The Scream, by Edvard Munch, 1893. Wow, this painting really goes well with the new color scheme on my blog, which was in turn inspired by Saul Bass' movie posters. I wonder if Bass had The Scream in mind when he created the posters for Vertigo, Anatomy of a Murder or West Side Story?
“The overall design I had for the film from the very beginning was inspired by Edvard Munch’s painting The Scream.” That’s what production designer Robert Boyle had to say about his creative contribution to The Birds (1963). Take a look at a couple of shots from the scene in which the the students try to make a run for it from their schoolhouse, and I think you'll get the point:
Boyle added that The Scream conveys a “sense of bleakness and madness in a kind of wilderness suggesting an inner state.” (Italics mine.)
Says the woman at the Tides Restaurant: "I think you’re the cause of all this! I think you’re evil!" Is she speaking to Melanie, the audience, or Mr. Hitchcock?
On the surface, parallels between the painting and the film are obvious. The brooding, malevolent sky of the painting is echoed in the sulfurous grey skies in the film. Albert Whitlock, another longtime Hitchcock collaborator, spent a year painting the complex matte scenes (analog precursors to modern bluescreen technology), which added buildings to the town of Bodega Bay and changed the blue maritime sky into a cloudy one “to give it mood,” as Whitlock said.
Lydia brenner (Jessica Tandy) runs in horror from room where she discovered the corpse of her neighbor with the pecked-out eyes.
Other elements in the painting, such as its location near a body of water are similar to The Birds’ location, in which the bay prominently figures. Meanwhile, Melanie Daniels (Tippi Hedren) and other characters get plenty of exercise running from terrorizing situations, as does the main figure in The Scream. But beyond those surface similarities, there’s more to say.
The Scream is a unified work of art. That is, each element reinforces the other. The hellish sky and lake are a projection of the terror reflected in the principal figure’s face. A great deal of the horror of the painting is in the figure’s eyes. They convey that what he is running toward is no shelter from the dreadful place he’s trying to escape.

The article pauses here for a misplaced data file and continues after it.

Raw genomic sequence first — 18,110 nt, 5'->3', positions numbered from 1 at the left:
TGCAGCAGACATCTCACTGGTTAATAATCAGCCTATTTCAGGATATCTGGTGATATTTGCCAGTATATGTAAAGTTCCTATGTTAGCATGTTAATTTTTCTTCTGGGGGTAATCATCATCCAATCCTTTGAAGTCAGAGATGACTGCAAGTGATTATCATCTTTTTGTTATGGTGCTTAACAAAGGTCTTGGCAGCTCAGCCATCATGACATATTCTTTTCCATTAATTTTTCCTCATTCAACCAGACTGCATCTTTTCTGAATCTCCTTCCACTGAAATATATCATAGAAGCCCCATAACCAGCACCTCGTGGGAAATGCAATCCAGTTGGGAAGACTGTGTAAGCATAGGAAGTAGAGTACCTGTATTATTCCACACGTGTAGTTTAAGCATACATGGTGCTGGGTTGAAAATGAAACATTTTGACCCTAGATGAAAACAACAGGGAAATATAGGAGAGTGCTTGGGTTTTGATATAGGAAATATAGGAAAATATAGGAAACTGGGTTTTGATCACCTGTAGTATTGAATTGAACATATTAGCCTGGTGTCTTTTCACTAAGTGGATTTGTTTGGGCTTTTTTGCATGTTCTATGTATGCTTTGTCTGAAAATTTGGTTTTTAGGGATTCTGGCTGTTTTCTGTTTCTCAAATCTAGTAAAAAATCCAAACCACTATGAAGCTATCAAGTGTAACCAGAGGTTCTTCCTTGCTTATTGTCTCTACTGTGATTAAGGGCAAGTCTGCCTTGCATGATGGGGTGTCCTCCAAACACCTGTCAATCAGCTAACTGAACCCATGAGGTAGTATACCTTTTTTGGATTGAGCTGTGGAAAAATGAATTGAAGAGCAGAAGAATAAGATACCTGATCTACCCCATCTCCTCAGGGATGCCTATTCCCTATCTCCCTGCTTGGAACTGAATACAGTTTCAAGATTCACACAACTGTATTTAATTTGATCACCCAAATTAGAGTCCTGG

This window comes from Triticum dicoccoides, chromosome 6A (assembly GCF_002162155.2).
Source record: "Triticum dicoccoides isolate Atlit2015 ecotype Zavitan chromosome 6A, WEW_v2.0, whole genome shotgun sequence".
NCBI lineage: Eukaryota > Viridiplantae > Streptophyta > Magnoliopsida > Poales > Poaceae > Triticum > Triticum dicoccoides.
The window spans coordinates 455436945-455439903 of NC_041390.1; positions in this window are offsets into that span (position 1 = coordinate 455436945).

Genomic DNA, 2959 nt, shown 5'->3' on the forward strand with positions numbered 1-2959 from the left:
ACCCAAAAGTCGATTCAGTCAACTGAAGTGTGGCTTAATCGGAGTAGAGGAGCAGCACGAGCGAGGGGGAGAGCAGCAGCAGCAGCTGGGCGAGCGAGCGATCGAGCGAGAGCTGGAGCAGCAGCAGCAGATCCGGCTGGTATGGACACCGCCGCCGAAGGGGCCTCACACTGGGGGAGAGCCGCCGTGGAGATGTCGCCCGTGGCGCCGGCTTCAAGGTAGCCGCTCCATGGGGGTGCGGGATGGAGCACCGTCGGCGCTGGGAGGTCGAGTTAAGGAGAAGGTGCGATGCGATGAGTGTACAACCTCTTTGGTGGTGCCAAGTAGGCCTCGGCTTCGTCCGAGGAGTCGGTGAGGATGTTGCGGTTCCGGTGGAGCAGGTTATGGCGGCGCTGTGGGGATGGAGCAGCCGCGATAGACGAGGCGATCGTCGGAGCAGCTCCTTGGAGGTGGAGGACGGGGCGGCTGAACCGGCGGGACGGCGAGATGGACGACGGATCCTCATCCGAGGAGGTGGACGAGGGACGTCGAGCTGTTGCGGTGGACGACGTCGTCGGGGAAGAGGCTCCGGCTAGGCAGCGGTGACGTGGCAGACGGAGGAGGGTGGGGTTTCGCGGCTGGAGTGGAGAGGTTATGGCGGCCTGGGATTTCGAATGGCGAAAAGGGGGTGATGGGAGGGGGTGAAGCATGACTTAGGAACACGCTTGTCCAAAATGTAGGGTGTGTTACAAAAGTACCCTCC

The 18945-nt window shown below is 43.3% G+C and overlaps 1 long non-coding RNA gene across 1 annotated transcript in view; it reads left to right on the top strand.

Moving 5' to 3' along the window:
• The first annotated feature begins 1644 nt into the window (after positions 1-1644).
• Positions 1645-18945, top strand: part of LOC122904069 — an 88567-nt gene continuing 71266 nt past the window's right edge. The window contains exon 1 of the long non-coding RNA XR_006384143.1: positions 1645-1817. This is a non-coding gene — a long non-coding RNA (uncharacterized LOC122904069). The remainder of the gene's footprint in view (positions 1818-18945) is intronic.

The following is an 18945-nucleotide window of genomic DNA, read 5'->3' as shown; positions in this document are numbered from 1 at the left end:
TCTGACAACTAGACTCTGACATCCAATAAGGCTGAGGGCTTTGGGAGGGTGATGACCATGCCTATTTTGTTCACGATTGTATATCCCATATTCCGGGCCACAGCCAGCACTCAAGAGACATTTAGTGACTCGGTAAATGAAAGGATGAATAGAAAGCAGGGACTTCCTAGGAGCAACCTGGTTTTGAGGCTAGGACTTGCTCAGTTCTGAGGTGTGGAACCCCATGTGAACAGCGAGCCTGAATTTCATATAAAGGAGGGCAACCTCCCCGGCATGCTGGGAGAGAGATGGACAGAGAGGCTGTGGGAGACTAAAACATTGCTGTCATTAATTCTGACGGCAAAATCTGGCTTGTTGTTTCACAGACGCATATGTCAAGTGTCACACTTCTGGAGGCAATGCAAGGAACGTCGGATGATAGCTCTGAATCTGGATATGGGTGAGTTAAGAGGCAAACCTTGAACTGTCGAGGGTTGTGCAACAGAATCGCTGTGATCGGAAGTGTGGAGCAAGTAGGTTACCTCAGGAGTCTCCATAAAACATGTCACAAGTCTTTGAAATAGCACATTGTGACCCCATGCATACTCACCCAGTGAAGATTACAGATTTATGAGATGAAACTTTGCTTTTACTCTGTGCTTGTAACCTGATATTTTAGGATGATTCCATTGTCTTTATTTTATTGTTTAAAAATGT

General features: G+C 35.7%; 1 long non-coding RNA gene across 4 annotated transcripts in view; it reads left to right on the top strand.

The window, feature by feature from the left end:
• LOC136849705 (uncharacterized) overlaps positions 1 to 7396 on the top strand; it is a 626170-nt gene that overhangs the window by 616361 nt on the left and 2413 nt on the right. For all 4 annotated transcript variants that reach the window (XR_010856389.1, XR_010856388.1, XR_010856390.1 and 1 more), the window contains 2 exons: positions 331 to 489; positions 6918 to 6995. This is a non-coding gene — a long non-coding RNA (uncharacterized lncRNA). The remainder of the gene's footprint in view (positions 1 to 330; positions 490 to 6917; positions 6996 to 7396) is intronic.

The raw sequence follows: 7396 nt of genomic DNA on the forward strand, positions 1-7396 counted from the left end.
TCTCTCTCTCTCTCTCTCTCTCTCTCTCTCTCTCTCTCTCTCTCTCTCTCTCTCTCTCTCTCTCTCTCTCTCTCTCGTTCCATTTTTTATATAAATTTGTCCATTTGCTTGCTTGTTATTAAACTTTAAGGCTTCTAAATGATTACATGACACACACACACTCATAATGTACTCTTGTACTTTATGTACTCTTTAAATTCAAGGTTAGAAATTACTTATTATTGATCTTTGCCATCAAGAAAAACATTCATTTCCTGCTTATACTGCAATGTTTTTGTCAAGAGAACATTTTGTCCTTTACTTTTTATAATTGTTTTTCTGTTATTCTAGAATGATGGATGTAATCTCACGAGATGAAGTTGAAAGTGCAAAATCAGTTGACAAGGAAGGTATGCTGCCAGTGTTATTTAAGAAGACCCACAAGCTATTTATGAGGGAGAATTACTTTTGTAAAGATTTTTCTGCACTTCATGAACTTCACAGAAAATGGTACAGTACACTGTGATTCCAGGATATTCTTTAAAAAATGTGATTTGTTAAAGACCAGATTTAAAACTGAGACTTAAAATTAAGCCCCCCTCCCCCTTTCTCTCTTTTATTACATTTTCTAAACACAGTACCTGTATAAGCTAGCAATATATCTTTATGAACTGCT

Yet, the painting is ultimately subjective. Note the two figures complacently, calmly, traversing the bridge behind the main character. Though it seems that his mood has actually changed the weather, the main character's emotional frenzy is uniquely his own. That’s an important distinction to make.
Regarding The Scream as inspiration, Boyle added, “It was just what Hitch wanted. He insisted on a subjective approach, so that the audience would emotionally share in the characters’ feelings as well as their fears of physical danger.”
The fact is, Hitch, who had always been known for making deeply subjective films, outdid himself this time. Says Ken Mogg in The Alfred Hitchcock Story:
“Reportedly, as shooting progressed, Hitch began to enter into the characters in a way he’d never done before, becoming far more subjective than he had originally intended. ... He became more empathic — or sympathetic — towards the characters, especially Melanie.”In this way, The Birds echoes the spirit of The Scream, not just its content. The painting's emphatic subjectivity is what makes it universal. Because who doesn’t feel alone in his or her anxiety?
Following the attack in the attic, Melanie, traumatized, swings at imaginary birds. Just as Norman Bates said, "We're all in our private traps — clamped in them — and none of us can ever get out. We scratch and claw but only at the air, only at each other. And for all of it, we never budge an inch."
Within the movie's own context, the only plausible rationale for the bird attacks is either a purely subjective one — they are brought on by Melanie's arrival in Bodega Bay and hence are an exterior manifestation of the emotional chaos triggered by her frivolous romantic intrusion in to the lives of Mitch Brenner (Rod Taylor) and his family — or they are objective and random and therefore abstracted into meaninglessness. (Attempts to explain the attacks as either payback for man's abuse of animals, or as expressions of divine wrath are discredited at the scene in the Tides Restaurant.) Both explanations are plausible, and comfortably hang side by side, contradictions be damned. And that brings us right back the The Scream, which is also both deeply personal and emotionally abstracted.
Well, that’s all nice theory. But here’s the real test: who doesn’t look at The Scream and immediately “get” what it’s about? The same is true of The Birds: it endures because its appeal is both personal and universal. Nobody doesn’t get The Birds.
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